Department of Justice witnesses appearing before a congressional inquiry into allegations of gunrunning were prepped about what to say, Rep. Darrell Issa and Sen. Charles Grassley contend.
The witnesses were told to look at documents before answering committee questions into the Operation Fast and Furious scandal, Issa and Grassley said. The department even warned the committee against doing exactly the same, they said.
The new accusations bring more pressure on Attorney General Eric Holder, who is in the hot seat over his failure to stop the Bureau of Alcohol, Tobacco, Firearms and Explosives (ATF) operation in which guns were allowed to go to drug kingpins in the hopes that they would lead to violent Mexican cartel leaders.
The ATF now admits that it lost track of most of the 2,000 weapons, and many have been linked to crimes, including the murders of border agent Brian Terry and immigration officer Jaime Zapata.
The Justice Department afforded witnesses access to a shared hard drive “replete with pertinent investigative documents, including ATF e-mails,” Issa and Grassley say in a letter to Holder. Issa, of California, and Grassley, of Iowa, lead Republicans on the congressional inquiries.
They say they learned about the practice, which has been stopped, in evidence from William McMahon, a deputy assistant director for field operations in the ATF.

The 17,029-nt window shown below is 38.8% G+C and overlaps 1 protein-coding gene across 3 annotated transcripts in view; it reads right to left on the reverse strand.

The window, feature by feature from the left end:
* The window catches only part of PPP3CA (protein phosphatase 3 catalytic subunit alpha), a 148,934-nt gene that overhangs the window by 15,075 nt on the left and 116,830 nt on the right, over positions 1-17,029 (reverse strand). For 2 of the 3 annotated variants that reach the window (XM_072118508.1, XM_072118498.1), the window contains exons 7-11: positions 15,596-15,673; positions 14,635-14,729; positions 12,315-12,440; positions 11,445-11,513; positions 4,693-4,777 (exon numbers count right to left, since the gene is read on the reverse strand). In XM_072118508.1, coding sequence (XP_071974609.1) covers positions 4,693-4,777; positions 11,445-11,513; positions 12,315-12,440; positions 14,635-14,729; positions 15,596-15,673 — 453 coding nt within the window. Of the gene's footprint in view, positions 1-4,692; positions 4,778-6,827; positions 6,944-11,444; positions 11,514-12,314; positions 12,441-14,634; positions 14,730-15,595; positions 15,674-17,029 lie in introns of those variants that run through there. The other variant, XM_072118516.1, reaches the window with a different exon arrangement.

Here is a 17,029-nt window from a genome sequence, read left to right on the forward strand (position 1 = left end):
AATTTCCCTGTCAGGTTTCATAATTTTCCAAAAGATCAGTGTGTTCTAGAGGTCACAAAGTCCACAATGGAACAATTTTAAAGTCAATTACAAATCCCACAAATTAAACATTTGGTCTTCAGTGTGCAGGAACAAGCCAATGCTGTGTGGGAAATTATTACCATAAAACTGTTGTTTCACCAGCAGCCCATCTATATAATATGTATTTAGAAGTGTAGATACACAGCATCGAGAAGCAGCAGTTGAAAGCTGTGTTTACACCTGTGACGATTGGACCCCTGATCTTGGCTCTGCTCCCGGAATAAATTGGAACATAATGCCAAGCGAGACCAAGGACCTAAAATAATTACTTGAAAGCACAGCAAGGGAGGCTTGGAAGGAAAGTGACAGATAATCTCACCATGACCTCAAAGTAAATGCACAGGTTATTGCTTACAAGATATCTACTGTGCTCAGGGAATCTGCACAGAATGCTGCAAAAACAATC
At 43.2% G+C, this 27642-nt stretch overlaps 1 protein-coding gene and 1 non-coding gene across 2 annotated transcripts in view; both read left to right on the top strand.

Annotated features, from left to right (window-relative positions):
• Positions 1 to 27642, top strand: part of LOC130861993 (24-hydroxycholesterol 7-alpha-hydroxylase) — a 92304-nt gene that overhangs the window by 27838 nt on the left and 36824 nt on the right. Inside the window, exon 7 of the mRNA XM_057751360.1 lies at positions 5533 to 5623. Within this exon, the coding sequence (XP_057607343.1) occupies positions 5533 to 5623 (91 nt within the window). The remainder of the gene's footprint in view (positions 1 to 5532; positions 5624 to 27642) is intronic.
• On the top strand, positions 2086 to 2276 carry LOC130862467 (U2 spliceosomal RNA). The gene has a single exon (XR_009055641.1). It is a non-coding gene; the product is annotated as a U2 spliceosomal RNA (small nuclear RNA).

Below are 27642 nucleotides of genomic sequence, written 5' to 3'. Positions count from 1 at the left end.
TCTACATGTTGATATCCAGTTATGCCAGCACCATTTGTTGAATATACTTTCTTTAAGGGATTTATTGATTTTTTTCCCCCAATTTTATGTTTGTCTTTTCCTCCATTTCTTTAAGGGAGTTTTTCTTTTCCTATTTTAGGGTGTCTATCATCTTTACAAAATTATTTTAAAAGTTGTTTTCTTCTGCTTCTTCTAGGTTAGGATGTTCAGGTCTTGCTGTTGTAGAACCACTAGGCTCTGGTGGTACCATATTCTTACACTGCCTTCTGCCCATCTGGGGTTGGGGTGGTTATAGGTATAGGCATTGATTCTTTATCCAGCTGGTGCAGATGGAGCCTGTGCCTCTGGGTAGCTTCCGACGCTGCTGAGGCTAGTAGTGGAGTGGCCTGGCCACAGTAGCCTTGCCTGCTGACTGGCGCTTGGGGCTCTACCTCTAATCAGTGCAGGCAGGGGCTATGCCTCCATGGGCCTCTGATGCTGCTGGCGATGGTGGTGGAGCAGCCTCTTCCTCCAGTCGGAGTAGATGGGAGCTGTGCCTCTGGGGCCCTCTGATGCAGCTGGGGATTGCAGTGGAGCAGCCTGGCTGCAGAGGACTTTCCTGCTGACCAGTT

“They put a link on our computer, some kind of hard drive that I can click on and read things that have been produced,” McMahon said. When asked what the purpose of the drive was, he replied, “Just to refresh my recollection about what is out there.”
The two GOP members say that, on May 5, less than eight weeks before McMahon gave his evidence, an associate deputy attorney general, whom they do not identify, sent them an email warning them against the same kind of tactic.
“To the extent that you . . . plan to interview our trial witnesses prior to trial, we would appreciate you taking the following steps to help reduce the risk of harm to the case,” the associate wrote. “We ask that you not show the witnesses new documents, as exposing the witnesses to facts that are not already within their personal knowledge may contaminate their recall of events.”
Now, Issa and Grassley have called on Holder to tell them which agents had access to the drive and to provide a log of documents.
“Allowing witnesses access to such documents could taint their testimony by allowing them to tailor their responses to what they think the committees already know,” they wrote in their letter. Additionally, witnesses who gain access to documents they have not previously seen could alter their recollection of events.”
Issa and Grassley’s letter to Holder is the second within a week where they have questioned the Justice Department’s handling of the Fast and Furious inquiry. On July 5, they criticized media leaks that said that ATF acting head Ken Melson would be forced out.
Melson turned against the Justice Department by giving secret evidence to Congressional investigators on July 4.
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